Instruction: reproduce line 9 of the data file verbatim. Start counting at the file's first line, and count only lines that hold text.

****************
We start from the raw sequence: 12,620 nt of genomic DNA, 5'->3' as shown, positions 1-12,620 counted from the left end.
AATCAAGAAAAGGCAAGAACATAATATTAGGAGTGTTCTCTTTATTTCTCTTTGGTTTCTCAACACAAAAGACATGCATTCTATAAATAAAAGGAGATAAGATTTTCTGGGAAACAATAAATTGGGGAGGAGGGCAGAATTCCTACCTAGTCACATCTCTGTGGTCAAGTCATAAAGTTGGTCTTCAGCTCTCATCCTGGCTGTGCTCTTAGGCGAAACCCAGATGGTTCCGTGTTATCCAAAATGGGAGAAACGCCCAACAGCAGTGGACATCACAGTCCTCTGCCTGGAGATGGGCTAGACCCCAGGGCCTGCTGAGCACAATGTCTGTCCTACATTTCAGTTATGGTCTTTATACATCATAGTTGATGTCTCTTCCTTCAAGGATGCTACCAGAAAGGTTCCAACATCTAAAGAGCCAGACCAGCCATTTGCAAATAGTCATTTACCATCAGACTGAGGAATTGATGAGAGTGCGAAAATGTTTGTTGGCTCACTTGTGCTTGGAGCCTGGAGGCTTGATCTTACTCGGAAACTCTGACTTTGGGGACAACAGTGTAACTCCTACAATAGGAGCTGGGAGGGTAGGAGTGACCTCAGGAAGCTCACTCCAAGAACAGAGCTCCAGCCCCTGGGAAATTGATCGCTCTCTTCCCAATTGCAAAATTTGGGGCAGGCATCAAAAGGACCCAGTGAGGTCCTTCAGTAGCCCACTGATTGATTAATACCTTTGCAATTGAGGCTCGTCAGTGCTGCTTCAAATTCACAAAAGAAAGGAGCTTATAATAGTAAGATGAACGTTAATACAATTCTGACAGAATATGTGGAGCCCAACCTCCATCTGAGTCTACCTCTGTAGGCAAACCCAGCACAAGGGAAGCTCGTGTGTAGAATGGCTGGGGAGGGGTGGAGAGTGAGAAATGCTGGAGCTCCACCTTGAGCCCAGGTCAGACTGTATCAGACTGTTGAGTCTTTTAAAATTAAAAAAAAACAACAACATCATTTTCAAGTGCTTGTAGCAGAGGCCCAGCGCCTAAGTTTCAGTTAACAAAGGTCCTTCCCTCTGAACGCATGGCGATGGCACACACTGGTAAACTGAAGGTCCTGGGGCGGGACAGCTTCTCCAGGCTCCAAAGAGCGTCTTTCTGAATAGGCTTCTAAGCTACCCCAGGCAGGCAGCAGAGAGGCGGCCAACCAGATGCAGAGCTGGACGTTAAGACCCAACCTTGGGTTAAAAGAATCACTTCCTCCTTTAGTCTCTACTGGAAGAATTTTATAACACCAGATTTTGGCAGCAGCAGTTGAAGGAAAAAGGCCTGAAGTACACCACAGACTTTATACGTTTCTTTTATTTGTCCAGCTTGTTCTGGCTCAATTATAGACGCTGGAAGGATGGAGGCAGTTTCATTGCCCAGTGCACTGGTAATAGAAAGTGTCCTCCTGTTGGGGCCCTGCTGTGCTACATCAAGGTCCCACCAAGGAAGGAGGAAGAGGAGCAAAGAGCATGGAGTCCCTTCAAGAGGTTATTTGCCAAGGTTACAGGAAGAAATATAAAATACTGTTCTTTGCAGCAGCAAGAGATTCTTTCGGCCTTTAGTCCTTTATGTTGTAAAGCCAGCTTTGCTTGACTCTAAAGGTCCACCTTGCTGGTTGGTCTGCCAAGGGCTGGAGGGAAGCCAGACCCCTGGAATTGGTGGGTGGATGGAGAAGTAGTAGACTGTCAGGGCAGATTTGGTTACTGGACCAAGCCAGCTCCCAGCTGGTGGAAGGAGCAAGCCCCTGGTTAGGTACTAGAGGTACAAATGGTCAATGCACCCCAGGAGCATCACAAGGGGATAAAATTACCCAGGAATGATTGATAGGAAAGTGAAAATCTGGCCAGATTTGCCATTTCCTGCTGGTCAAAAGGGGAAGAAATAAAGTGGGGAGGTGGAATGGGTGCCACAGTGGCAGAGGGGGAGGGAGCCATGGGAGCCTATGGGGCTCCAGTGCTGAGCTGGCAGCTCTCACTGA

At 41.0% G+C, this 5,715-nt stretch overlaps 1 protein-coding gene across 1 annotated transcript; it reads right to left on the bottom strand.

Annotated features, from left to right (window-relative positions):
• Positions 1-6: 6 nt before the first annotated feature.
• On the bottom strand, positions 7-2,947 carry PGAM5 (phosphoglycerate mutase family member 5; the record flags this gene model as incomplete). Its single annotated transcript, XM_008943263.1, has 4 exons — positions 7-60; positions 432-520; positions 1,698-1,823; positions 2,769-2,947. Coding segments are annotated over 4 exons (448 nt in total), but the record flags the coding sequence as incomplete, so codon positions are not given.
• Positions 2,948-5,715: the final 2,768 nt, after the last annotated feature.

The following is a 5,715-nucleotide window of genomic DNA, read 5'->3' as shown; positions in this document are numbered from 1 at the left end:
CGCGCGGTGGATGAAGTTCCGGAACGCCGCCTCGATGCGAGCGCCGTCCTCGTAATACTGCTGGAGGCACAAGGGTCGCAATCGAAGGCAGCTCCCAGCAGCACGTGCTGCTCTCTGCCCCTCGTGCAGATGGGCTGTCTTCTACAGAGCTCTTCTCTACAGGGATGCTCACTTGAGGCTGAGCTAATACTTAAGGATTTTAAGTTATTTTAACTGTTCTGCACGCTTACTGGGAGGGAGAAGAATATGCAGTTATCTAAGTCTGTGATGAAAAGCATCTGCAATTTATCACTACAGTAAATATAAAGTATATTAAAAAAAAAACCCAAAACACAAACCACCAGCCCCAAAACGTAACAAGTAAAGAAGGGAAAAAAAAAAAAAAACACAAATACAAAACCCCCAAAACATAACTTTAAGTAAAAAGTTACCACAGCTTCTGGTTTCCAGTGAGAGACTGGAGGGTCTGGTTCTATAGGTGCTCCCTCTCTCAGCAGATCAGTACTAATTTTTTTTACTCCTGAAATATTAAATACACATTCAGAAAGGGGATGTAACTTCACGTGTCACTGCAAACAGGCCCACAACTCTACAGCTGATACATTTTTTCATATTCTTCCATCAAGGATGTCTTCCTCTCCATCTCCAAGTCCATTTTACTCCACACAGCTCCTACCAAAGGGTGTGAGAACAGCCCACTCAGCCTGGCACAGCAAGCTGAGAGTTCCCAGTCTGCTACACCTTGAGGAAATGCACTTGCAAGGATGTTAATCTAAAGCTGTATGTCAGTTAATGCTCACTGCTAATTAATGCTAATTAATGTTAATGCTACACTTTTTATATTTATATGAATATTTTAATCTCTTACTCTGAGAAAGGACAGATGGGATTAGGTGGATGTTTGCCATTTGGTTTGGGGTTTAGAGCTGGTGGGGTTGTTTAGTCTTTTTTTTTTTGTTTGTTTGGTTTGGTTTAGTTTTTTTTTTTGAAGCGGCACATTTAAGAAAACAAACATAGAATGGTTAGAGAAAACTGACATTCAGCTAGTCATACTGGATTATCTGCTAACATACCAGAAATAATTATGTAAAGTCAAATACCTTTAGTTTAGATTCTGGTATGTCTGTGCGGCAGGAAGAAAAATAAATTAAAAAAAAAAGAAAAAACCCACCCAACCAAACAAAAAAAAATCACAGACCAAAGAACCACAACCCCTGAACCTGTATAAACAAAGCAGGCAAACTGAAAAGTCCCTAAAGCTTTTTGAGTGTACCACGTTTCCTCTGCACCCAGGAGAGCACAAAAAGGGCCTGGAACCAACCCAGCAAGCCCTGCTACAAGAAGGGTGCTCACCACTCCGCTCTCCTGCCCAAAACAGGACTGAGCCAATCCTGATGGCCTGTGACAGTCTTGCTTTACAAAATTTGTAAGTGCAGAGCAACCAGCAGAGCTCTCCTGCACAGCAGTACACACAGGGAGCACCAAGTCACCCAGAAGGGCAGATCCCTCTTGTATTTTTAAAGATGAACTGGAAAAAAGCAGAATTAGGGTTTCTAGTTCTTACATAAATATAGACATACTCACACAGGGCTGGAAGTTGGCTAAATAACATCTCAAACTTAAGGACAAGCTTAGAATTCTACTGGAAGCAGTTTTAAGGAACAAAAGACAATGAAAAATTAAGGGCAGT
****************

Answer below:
CGCGCGGTGGATGAAGTTCCGGAACGCCGCCTCGATGCGAGCGCCGTCCTCGTAATACTGCTGGAGGCACAAGGGTCGCAATCGAAGGCAGCTCCCAGCAGCACGTGCTGCTCTCTGCCCCTCGTGCAGATGGGCTGTCTTCTACAGAGCTCTTCTCTACAGGGATGCTCACTTGAGGCTGAGCTAATACTTAAGGATTTTAAGTTATTTTAACTGTTCTGCACGCTTACTGGGAGGGAGAAGAATATGCAGTTATCTAAGTCTGTGATGAAAAGCATCTGCAATTTATCACTACAGTAAATATAAAGTATATTAAAAAAAAAACCCAAAACACAAACCACCAGCCCCAAAACGTAACAAGTAAAGAAGGGAAAAAAAAAAAAAAACACAAATACAAAACCCCCAAAACATAACTTTAAGTAAAAAGTTACCACAGCTTCTGGTTTCCAGTGAGAGACTGGAGGGTCTGGTTCTATAGGTGCTCCCTCTCTCAGCAGATCAGTACTAATTTTTTTTACTCCTGAAATATTAAATACACATTCAGAAAGGGGATGTAACTTCACGTGTCACTGCAAACAGGCCCACAACTCTACAGCTGATACATTTTTTCATATTCTTCCATCAAGGATGTCTTCCTCTCCATCTCCAAGTCCATTTTACTCCACACAGCTCCTACCAAAGGGTGTGAGAACAGCCCACTCAGCCTGGCACAGCAAGCTGAGAGTTCCCAGTCTGCTACACCTTGAGGAAATGCACTTGCAAGGATGTTAATCTAAAGCTGTATGTCAGTTAATGCTCACTGCTAATTAATGCTAATTAATGTTAATGCTACACTTTTTATATTTATATGAATATTTTAATCTCTTACTCTGAGAAAGGACAGATGGGATTAGGTGGATGTTTGCCATTTGGTTTGGGGTTTAGAGCTGGTGGGGTTGTTTAGTCTTTTTTTTTTTGTTTGTTTGGTTTGGTTTAGTTTTTTTTTTTGAAGCGGCACATTTAAGAAAACAAACATAGAATGGTTAGAGAAAACTGACATTCAGCTAGTCATACTGGATTATCTGCTAACATACCAGAAATAATTATGTAAAGTCAAATACCTTTAGTTTAGATTCTGGTATGTCTGTGCGGCAGGAAGAAAAATAAATTAAAAAAAAAAGAAAAAACCCACCCAACCAAACAAAAAAAAATCACAGACCAAAGAACCACAACCCCTGAACCTGTATAAACAAAGCAGGCAAACTGAAAAGTCCCTAAAGCTTTTTGAGTGTACCACGTTTCCTCTGCACCCAGGAGAGCACAAAAAGGGCCTGGAACCAACCCAGCAAGCCCTGCTACAAGAAGGGTGCTCACCACTCCGCTCTCCTGCCCAAAACAGGACTGAGCCAATCCTGATGGCCTGTGACAGTCTTGCTTTACAAAATTTGTAAGTGCAGAGCAACCAGCAGAGCTCTCCTGCACAGCAGTACACACAGGGAGCACCAAGTCACCCAGAAGGGCAGATCCCTCTTGTATTTTTAAAGATGAACTGGAAAAAAGCAGAATTAGGGTTTCTAGTTCTTACATAAATATAGACATACTCACACAGGGCTGGAAGTTGGCTAAATAACATCTCAAACTTAAGGACAAGCTTAGAATTCTACTGGAAGCAGTTTTAAGGAACAAAAGACAATGAAAAATTAAGGGCAGT